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Auburn Hills — They sit in a few brightly colored rows of fire-orange, white, blue and black, their grilles evoking a storied Metro Detroit brand headquartered just a few miles from Mahindra North America.

 

The Indian automaker calls it Roxor, its entry into the growing off-road utility sector that sells roughly 500,000 units a year. How the new vehicle, to be unveiled here Friday, plays with off-road enthusiasts likely will determine whether parent Mahindra Group moves to enter the hyper-competitive U.S. car and truck market — after it parries inevitable comparisons to Jeeps past and present.

“These are the latest in a long line of vehicles we’ve been building for 70 years in Mumbai,” Rick Haas, CEO of Mahindra North America and a veteran of both Tesla Inc. and Ford Motor Co., said in an interview. “We do have some agreements ... that we followed for this project.”

They’d better, because few in and around the Motor City would need more than a glance to see Jeep in Roxor’s four-and-a-half bar grille, its stubby nose and muscular stance. It screams tough, which is exactly the point its creators want to make in a segment where attitude and capability both matter.

Leave trademark wrangling to the lawyers, well aware that Mahindra 70 years ago began assembling Jeeps at its Kandivali Plant under contract with Willys Overland Export Corp. Focus on the big picture: Mahindra’s Roxor is coming from the first new assembly plant in southeast Michigan in 25 years, a bid for indigenous talent and engineering cred easily found around Detroit.

That’s not the only thing different about what amounts to an automotive startup, staffed with 350 employees, on the edge of America’s pre-eminent Big Company town. Mahindra is pushing to find a third way to its likely market presence in the United States — faster than the decades-long brand building of the Japanese and South Koreans and slower than the acquisitive Chinese.

Anand Mahindra, the Harvard-educated executive chairman of the Mumbai-based group, in November called the approach “asset-light.” Experiment and leverage brands; pair technical talent back in India with peers in the United States; foster an innovative culture that thinks big, takes risks and responds to customer demands.

Roxor is the first answer in the United States. Hunters and farmers, off-roaders and groundskeepers and more soon will be able to select from 900 colors, each applied to the 148-inch long bodies in a million-dollar manual paint shop inside the Auburn Hills assembly operation.

“It’s a great way to test our DNA,” said Haas, one of several chief engineers who delivered Tesla’s flagship Model S to market. “I would call this a litmus test for Mahindra in the United States.”

Instead of selling Roxor from Mahindra’s established network of tractor dealers across the country, the automaker is recruiting powersports dealers. More than 230 of 300 dealers targeted by Mahindra have signed to sell Roxors with a base price of $15,549, the company says. That price could nearly double when loaded with options.

For a few hundred dollars per vehicle, commercial customers can arrange to have custom logos affixed during the assembly process. And in less than six months, customers will be able to order custom seats, the coverings selected from a broad palette of materials for seats that would be sewn in-house instead of coming from a Lear Corp. plant in India.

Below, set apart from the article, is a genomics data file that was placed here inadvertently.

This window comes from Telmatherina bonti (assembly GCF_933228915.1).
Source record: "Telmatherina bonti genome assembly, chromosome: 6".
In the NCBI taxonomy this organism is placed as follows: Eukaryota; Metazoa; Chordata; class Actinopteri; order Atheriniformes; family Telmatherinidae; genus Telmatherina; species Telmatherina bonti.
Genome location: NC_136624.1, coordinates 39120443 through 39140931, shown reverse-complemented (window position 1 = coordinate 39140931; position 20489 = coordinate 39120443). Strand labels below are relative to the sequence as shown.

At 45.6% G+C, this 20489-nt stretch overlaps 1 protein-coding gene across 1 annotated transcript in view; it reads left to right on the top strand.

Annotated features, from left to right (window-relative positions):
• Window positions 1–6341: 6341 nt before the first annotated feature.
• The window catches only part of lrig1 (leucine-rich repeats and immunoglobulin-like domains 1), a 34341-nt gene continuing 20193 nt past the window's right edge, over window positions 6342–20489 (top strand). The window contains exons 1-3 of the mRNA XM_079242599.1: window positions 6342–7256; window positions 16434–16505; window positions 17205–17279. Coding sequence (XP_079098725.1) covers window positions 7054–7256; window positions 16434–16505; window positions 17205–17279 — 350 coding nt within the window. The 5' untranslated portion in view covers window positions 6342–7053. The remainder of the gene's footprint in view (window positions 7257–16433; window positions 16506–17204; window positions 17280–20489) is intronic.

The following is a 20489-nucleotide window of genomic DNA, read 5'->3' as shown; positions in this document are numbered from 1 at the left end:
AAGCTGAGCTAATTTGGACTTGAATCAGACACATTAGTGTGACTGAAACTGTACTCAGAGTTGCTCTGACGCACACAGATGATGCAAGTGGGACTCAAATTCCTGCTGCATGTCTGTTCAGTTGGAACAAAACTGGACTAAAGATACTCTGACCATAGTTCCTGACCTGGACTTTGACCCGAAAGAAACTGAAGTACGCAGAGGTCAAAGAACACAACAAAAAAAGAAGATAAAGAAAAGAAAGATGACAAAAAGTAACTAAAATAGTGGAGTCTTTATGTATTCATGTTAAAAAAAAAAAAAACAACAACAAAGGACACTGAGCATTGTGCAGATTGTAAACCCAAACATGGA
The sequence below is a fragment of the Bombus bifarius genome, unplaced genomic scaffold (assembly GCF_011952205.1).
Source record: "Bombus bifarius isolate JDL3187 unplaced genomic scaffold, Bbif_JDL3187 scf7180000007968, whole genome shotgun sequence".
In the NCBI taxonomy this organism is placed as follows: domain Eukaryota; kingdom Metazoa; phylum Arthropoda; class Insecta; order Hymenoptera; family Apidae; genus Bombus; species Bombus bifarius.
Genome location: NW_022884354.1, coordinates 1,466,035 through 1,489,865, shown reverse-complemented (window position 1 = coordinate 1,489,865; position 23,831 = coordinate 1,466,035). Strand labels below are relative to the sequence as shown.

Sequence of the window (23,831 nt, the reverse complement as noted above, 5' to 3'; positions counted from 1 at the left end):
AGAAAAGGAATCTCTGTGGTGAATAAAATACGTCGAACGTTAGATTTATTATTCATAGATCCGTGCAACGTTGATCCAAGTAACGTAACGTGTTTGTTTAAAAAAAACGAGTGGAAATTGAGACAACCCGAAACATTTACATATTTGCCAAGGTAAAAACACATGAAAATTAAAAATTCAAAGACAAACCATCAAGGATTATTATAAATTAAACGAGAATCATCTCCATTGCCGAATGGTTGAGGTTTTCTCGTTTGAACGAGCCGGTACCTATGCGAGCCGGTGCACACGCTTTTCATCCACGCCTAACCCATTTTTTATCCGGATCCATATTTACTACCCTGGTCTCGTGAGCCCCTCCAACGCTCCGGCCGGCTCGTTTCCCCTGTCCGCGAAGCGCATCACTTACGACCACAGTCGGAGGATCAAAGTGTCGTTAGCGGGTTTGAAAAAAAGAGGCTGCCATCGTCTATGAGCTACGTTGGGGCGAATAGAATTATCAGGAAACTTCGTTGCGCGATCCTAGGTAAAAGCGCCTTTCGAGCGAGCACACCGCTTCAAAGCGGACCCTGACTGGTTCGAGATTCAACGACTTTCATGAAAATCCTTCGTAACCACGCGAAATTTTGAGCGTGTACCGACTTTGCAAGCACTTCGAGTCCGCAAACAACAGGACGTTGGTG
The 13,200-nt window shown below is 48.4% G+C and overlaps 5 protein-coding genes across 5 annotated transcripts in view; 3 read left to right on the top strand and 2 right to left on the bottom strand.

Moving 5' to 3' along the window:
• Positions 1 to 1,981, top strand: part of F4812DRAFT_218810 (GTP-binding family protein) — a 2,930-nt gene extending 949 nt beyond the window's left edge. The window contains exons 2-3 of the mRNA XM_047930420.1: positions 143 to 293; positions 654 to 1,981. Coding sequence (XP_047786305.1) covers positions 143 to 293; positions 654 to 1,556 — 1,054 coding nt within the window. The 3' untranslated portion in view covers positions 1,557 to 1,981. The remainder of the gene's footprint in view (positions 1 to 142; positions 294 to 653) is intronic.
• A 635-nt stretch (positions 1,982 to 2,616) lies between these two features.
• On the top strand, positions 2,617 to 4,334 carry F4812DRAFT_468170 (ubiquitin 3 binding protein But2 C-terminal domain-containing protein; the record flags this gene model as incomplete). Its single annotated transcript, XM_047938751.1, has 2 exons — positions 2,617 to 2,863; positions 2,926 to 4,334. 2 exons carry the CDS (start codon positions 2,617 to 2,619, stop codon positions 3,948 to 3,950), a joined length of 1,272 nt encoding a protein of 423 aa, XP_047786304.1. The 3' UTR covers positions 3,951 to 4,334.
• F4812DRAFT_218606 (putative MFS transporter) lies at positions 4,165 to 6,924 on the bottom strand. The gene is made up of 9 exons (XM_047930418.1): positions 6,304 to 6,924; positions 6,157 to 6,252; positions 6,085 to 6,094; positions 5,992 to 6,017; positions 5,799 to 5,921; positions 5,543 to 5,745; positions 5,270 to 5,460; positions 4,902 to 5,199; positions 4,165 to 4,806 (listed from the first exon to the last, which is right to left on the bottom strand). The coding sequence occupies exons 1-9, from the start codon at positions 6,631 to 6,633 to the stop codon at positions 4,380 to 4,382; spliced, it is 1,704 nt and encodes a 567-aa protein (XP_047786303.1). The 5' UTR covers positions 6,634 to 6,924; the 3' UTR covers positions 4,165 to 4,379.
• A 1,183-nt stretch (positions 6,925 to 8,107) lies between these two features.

“Customization is a big deal,” said Cari Coffer, a craftsmanship technical manager at Mahindra. “We’re not going to say no off the bat. We’ll see what we can do. It’s so much fun to get away from the black interior, the tan interior, the gray interior. It’s a blast.”

The options may not be endless for the 2.5-liter, 62-horsepower turbo-diesel mated to a five-speed manual gearbox, but they are expected to be substantial. Colors and seats, ride heights and hard tops, safari seats and back seats, winches and side enclosures — all of it, and more, suggests a commitment to customization that says Silicon Valley more than it does Detroit or even Stuttgart.

And that’s the point. Heavily customizable iPhones, iPads and Android devices, coupled with ride-sharing services like Uber and Lyft, are shifting customer expectations. One consequence is a challenge to the automotive orthodoxy that limits choices.

In theory, Mahindra’s Roxor proposes to change that paradigm — in part by marshaling automotive assets it has quietly but persistently assembled during a long period of due diligence. The company considered (but passed on) Sweden’s Saab Automobile AB, Britain’s Jaguar, Land Rover and Aston Martin brands before turning elsewhere.

It owns South Korea’s Ssangyong Motor Co. It recently spent less than $100 million to acquire Pininfarina SpA, a legendary Italian design house now developing a premium electric vehicle for the parent company. It is partnering with Ford in India to develop mobility services and electric vehicles for the growing Indian market.

Now Mahindra is poised to make its first meaningful automotive move in the rich U.S. market. Success can confer global credibility on those willing and able to play outside the relative comfort and familiarity of their home market.

Starting with an off-road vehicle whose top speed is governed at 45 mph may be an unusual way to launch. But these are unusual times favoring risk-taking and innovation more than clinging to the status quo — with a single caveat embossed on a sticker affixed to every Roxor dash:

“Warning,” it says. “Don’t Do Anything Stupid!”

daniel.howes@detroitnews.com

(313) 222-2106

Daniel Howes’ column runs Tuesdays, Thursdays and Fridays. Follow him on Twitter @DanielHowes_TDN, listen to his Saturday podcasts, or catch him 3 and 10 p.m. Thursdays on Michigan Radio’s “Stateside,” 91.7 FM.

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